LOAN LIMBO

Deal with the Devil Comes Due

Unister founder Thomas Wagner-Christoph Busse-WirtschaftsWoche
Some say Unister founder Thomas Wagner is playing a waiting game.
  • Why it matters

    Why it matters

    If the loans can’t be resolved, fast-growing HanseMerkur could end up taking over a troubled business it really doesn’t want.

  • Facts

    Facts

    • HanseMerkur tripled revenues over the past 10 years, in part under the leadership of former marketing director Peter Ludwig.
    • Sources say Mr. Ludwig was also behind at least €40 million in loans by the insurer to scandal-plagued Unister Travel.
    • In early 2014, the public prosecutor in Dresden brought charges against Unister chief executive Thomas Wagner, including tax evasion and the sale of unauthorized insurance products.
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    Audio

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Last week, time-honored Hamburg insurer HanseMerkur posted a brief message on its website: High-level manager Peter Ludwig “left the company today,” it announced.

There was no explanation as to why and none of the customary language on company departures: He wasn’t leaving “for personal reasons” or “to pursue new professional challenges,” the message said.

Since then, the insurance industry has been wondering what happened.

The insurer would not comment, and Handelsblatt has been unable to reach Mr. Ludwig.

In the case of a possible Unister bankruptcy, HanseMerkur would risk losing much money and an important sales channel.

HanseMerkur is not just any insurance company; it’s Germany’s most aggressively growing insurer, which has tripled its revenues over the past 10 years.

And Peter Ludwig, 58, was one of the key figures in this development. From 2003 to 2012, he served as marketing director and, during that time, built up the subsidiary HVP Hanse Vertriebspartner. He also assembled a veritable armada of sales teams for private health insurance.

But above all, Mr. Ludwig was the man behind the Faustian deal worth millions between HanseMerkur and the scandal-plagued Unister online travel group.

The insurer is said to be propping up the ailing Internet giant from Leipzig with loans of at least €40 million, or about $44 million. In return, HanseMerkur was apparently allowed to use the Unister portal as a sales platform.

With sites such as ab-in-den-urlaub.de and fluege.de, Unister is one of the largest German holiday travel firms on the Internet.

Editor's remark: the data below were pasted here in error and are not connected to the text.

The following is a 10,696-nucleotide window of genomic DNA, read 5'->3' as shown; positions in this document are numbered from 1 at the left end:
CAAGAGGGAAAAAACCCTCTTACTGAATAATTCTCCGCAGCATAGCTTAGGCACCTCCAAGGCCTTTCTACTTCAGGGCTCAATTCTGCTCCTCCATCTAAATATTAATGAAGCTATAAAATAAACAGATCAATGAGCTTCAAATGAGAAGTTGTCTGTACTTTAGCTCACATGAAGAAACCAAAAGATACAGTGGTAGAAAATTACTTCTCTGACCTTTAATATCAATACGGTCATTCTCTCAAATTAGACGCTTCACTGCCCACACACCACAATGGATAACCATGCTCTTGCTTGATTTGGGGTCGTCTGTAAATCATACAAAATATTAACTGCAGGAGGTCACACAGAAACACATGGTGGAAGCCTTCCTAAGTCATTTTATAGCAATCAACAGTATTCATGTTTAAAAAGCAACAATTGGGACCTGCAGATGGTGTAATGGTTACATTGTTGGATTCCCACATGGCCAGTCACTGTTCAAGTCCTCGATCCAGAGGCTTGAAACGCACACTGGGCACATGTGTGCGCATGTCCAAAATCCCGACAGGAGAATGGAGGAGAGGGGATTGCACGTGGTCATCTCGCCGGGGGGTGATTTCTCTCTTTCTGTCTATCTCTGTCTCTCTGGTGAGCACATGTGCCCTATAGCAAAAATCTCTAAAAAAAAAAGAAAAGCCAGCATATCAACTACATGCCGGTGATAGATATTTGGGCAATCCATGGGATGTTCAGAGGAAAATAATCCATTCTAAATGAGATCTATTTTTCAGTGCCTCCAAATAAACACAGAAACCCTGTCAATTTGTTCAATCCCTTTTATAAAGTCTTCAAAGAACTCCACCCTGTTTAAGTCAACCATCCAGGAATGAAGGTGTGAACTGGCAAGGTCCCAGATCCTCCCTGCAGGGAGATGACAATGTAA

But loans by HanseMerkur have been due for some time, with no repayments up to now and no arranged  extensions, Handelsblatt has learned from people familiar with the matter. Instead, one insider said everything was “completely in limbo.” Another described the situation as a “genuine showdown.”

HanseMerkur declined to comment on the loans.

But Unister Travel has meanwhile issued a statement: “The refinancing of ongoing loan agreements has been organized and agreed upon for a while.” There is, the statement continued, “no financial pressure situation” arising “from a possible due date of a loan obligation,” it said.

HanseMerkur is said to have numerous pieces of collateral, including rights to brands and domains. Sources say the Hamburg insurer also has the option of transforming the credit into a direct participation in the Leipzig firm. But in doing so, HanseMerkur would assume an entrepreneurial responsibility it never wanted, they claim.

In recent years, Unister has repeatedly been involved in murky affairs; some of its senior managers were taken into investigative custody.

In early 2014, the public prosecutor in Dresden brought charges against the company’s founder and chief executive, Thomas Wagner, as well as other managers. Charges include evasion of insurance tax and unauthorized sale of insurance products. Unister denies the charges.

And now the possibilty of the company being owned HanseMerkur? It’s an unsettling predicament for the insurer, even if judges have yet to decide on bringing charges against Mr. Wagner.

Documents circulating among potential investors indicate that up to €100 million in financing is needed, apparently including a possible increase in capital stock.

What are the alternatives?

In the case of a possible Unister bankruptcy, HanseMerkur would risk losing much money and an important sales channel. In addition, there is a social responsibility and the resulting damage to the insurer’s image. About 1,500 people still work at Unister.

It’s also questionable whether HanseMerkur would be willing to take over operation of individual Unister portals. For now, the Hamburg insurance company is remaining silent about its intentions.

Unister, meanwhile, says “closing requirements are now being realized.”

An inside source said Unister’s chief is playing a waiting game. “Mr. Wagner knows very well that HanseMerkur can’t allow the cart to be driven into a ditch,” the source said.

Documents circulating among potential investors indicate that up to €100 million in financing is needed, apparently including a possible increase in capital stock.

Such a step would not only stabilize the Unister accounts, but also allow new investors to possibly undermine Mr. Wagner’s power, because his shares would be diluted.

It’s questionable, however, whether Mr. Wagner would play along with such a scenario.

Unister hasn’t commented on the specifics, saying only that financial requirements “are scalable” and that its business model “creates by its very nature a great need for capital.”

The company said it has been “engaged for sometime in an open-ended process of seeking a strategic partner.”

In other words, all options are open as intense negotiations between the Hamburg and Leipzig firms continue.

 

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Heinz-Roger Dohms is a reporter at Handelsblatt. To contact the author: dohms@handelsblatt.com

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